However, at the year end of 2017 his mother wrote in to thank us for bringing him through this journey of planning for events weeks and even months ahead, learning to set up, coordinate a competition, think of wet weather plans and manage a few younger boys who would help carry drinks and other miscellaneous items. Sean led the team well and as a result of all of these experiences in the club, he became a fantastic planner. His mother penned down how back in his school, he was given the position of the head scout of the uniform group in secondary 3 in which Pacer played a pivotal role in. To Pacer, planning a competition may be second nature but to the kids, it is a life experience which benefits them in the long run and can only be seen down the road. Pacer is extremely proud of the leader that he has become today.
Find Happiness in Water Polo | Ting
A few years back, Pacer was approached by Pathlight School who had 2 amazing students who wanted to take up Water Polo. Pathlight School is a special school for high-functioning children with autism, located in Ang Mo Kio, Singapore. Founded in 2004, it is run by the non-profit Autism Resource Centre. Pacer learned that they were from a family of abusive parents and as such, the Singapore government was protecting them. It was evident when they came to training sessions with an officer. Pacer welcomed them with open arms and gladly waived their training fees. We were pleased that they enjoyed themselves and stayed on for many months. We are also extremely happy that they were reunited with their parents.
Pacer’s Goodwill | Ting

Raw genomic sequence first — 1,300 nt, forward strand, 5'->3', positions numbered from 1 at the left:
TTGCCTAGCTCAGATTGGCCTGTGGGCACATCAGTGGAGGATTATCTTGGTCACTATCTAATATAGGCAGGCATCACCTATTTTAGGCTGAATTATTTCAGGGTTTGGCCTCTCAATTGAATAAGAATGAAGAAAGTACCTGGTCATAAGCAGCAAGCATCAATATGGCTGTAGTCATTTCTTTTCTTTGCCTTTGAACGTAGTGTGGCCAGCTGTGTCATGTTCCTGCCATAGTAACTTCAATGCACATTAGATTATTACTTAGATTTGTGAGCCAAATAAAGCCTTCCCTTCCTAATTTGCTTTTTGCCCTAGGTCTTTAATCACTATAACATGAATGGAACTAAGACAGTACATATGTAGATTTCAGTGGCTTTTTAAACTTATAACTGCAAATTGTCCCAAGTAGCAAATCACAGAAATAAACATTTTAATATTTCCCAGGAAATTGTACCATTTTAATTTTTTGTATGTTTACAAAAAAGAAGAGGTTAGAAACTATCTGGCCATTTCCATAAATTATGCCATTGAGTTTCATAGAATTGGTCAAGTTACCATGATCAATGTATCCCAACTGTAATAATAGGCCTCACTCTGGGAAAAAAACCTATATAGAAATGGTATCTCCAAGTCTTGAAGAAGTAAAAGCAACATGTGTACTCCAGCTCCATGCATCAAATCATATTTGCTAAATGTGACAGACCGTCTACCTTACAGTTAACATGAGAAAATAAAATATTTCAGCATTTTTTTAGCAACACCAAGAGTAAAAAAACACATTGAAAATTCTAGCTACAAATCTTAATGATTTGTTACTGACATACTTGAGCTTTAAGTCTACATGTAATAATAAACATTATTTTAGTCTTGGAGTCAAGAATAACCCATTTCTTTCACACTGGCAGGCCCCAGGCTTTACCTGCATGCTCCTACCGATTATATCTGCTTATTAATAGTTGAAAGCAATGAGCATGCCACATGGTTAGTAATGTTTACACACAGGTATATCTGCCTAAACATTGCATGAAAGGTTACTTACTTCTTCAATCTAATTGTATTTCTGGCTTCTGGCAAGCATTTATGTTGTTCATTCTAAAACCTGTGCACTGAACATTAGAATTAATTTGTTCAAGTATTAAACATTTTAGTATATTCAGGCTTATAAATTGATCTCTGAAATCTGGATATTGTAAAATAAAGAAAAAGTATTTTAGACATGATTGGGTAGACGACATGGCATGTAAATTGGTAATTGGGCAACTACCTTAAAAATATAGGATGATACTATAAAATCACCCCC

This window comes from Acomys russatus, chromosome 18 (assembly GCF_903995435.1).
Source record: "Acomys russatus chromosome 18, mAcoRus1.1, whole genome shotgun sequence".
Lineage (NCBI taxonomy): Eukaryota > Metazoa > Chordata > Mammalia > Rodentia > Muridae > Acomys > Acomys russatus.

Over the years, Pacer has done so much to promote the sport in the local and regional Water Polo community. For the record, the growing list below are the items/services Pacer has given out of goodwill over the years.
90 size 3 balls to Philippines, Malacca, Kuala Lumpur, Sarawak & Perak to start Junior Water Polo programmes
15 size 4 balls to Malacca, Malaysia
4 inflatable junior sized goalposts to Kuala Lumpur & Perak, Malaysia
12 junior sized goalposts to Malacca, Malaysia & Sports Singapore spread across 5 locations - Jurong West, Choa Chu Kang, Sengkang, Bukit Batok & Toa Payoh Swimming complexes
Provision of equipment & coaches for the weekly Ah Ma Flippa Ball that is 2 years & running @ Toa Payoh Swimming Complex & at Delta Sports Complex with the People's Association which died out after 2 months
Flippa Ball Programmes @ Swim for hope Jurong, Bukit Merah & Tampines Safra
CHIJ Toa Payoh post exam Flippa Ball activity 2 years & running
2018 March holiday flip ball experience 2 day experience @ Toa Payoh Swimming Complex
How did Pacer come to be? | Ting
Early in the year 2012, my 2 sons were training in APSC in an attempt to swim faster for Water Polo. When Aunty Wendy received an invitation from the Singapore Swimming Association to send in a team to compete in Flippa Ball in the ACS Barker Challenge, she approached me in hopes that I would know of someone who could coach a Flippa Ball team they were looking to put together. I suggested that since this was a simpler version of Water Polo, why don't we get some secondary school students to coach the young kids. Aunty Wendy loved the idea of having a "older brother teaching the younger brother" coaching system and so my son got a few of his teammates from his school team to come down to their pool to coach.
They trained a few kids who were interested in playing Flippa Ball on Sunday mornings and after a few weeks, they clinched a Bronze medal at the competition. The kids fell in love with Flippa Ball and their parents asked me if there was a more structured course or a club that they could join. With that in mind, I spoke to the then head coach of the National Men's Water Polo Team, Sai Meng and he was game to start a Water Polo Club. We started training on the 4th of March 2012 with Ryan, Yee Heng, Herman, Lynem and my younger son, Wai Piew. Soon after, Benedict and Darius joined and the rest was history.